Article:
Instead of the step for atomizing the mist of the high-polymer agent, the high-polymer agent may be applied on the wood material. A small diameter mist cannot be efficiently produced in the atomizing step of the high polymer mist if the viscosity of the high-polymer agent is high. Depending on the type of wood, a high viscosity high-polymer agent is required. In such a case, the high-polymer agent is applied on the wood material. If a high-polymer agent such as a tannin-based component only is unable to provide a sufficient bonding strength as a bonding agent, another bonding agent made of a natural component may be mixed with the high-polymer agent for reinforcement. The tannin-based high-polymer agent is typically deeply colored, the resulting recycled wood product also becomes deep in color. If a light color recycled wood product is desired, a white natural pigment may be mixed. The natural pigment is not limited to a white color, and may be determined depending on a desired color tone of the recycled wood product.
The alignment of the wood material in the length direction thereof is performed using a tool having a case and a press attached to an opening of the case. In this arrangement, the tool has the function for determining the dimensions of the recycled wood product, while having the function for conveying the wood material with the high polymer mist sprayed thereon in the aligned state thereof.
The steam heating step includes primary heating performed in a temperature range from about 80 to 120° C. and secondary heating, performed in succession to the primary heating operation, in a temperature range from 120 to 180° C. In this method, the wood fibers are softened during the primary heating, and are then swollen during the secondary heating. The steam heating step assures that the wood material is reliably bonded. The wood material of the small wood chips is preferably dimensioned beforehand into a desired size by a sawing machine. This step improves dimensional precision of the recycled wood product.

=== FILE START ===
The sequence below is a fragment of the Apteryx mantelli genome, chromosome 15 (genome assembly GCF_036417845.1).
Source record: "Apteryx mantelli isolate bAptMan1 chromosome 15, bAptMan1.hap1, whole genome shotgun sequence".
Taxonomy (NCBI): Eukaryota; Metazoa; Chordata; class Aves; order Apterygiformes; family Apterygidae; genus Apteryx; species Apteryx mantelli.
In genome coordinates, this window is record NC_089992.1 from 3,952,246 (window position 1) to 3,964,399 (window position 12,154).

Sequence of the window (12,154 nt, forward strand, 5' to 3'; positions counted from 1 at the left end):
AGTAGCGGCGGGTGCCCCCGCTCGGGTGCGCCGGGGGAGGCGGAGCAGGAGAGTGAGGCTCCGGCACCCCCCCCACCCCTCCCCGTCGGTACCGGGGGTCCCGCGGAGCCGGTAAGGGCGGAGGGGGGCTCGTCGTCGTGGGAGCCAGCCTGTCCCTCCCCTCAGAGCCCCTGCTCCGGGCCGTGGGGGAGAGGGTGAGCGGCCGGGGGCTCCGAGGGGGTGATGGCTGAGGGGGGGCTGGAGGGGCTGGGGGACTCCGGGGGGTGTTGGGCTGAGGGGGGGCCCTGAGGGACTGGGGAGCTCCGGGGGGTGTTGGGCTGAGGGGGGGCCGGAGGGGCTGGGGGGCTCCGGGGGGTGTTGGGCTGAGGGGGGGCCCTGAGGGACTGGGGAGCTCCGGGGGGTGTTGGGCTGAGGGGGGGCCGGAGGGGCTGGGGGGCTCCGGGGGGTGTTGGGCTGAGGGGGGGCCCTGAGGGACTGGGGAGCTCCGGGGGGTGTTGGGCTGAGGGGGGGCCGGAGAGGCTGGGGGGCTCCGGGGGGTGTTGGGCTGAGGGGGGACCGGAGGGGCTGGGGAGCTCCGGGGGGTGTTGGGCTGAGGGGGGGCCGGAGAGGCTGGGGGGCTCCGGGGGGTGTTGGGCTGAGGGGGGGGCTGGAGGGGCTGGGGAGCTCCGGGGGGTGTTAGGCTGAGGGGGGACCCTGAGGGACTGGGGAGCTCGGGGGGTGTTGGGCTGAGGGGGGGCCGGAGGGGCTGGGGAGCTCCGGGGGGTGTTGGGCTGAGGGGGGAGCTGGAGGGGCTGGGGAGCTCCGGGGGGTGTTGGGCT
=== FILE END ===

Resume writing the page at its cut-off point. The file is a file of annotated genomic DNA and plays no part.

The method of the present invention preferably further includes a curing step for cooling the wood material continuously in the high pressure environment to room temperature using one of air cooling and natural cooling subsequent to the steam heating step for steam heating the wood material under the high-pressure environment to bond the adjacent wood chips together. The tannin-based high-polymer agent in accordance with the present invention has a mildly rising bonding strength. If the wood material is released from a high-pressure environment with latent heat maintained therewithin subsequent to the pressurization bonding of the wood material, the wood material will be dried in the insufficient bonded state thereof. The resulting wood product may have a bonding strength weaker than the wood product appears. The curing step prevents the wood product from being weak bonded, and assures reliable bond by maintaining the wood product in the high-pressure environment.
The preferred embodiments of the present invention are discussed with reference to the drawings.
The material is then conveyed to a high-frequency heating bath by a conveyer in a process Step D. The material is irradiated with a high-frequency wave for pre-heating (process Step E). A high-polymer agent functioning as a binder is atomized to the pre-heated material (process Step F). The high-polymer agent is sprayed in a mist because the high-polymer agent preferably uniformly settles on the surface of the material. To laminate the wood in alignment, the material is introduced into an apparatus (process Step G). The material is then heated and pressurized under a steam environment (process Step H). In this way, the high-polymer agent acts under a humid and heated environment, thereby binding the fiber cells of the adjacent materials. Under high pressure, the cell fusion of the wood materials strongly binds the wood fibers. The tool determines the external shape and the dimensions of the laminated wood. Since the wood material is under pressure inside the apparatus, a finished laminated wood product has the size determined by the apparatus. The high-frequency heating bath is intended to uniformly heat the primary wood material to the internal tissue thereof. If the primary wood material is a relatively thin strand or thin plywood, this process may be omitted.
The pre-heating process with the high-frequency wave irradiation in the process Step E is an optional process step and may be omitted. Depending on the nature, size, and thickness of the wood material, internal moisture of the wood may boil quickly and explode in the pre-heating process step. In such a case, the pre-heating process must be omitted.
The finished laminated wood is sawn to a product having a desired dimension (process Step I). In the process Step F, the high-polymer agent is sprayed in a mist, and the process Step E and the process Step F function as a pre-heating step for the process Step H.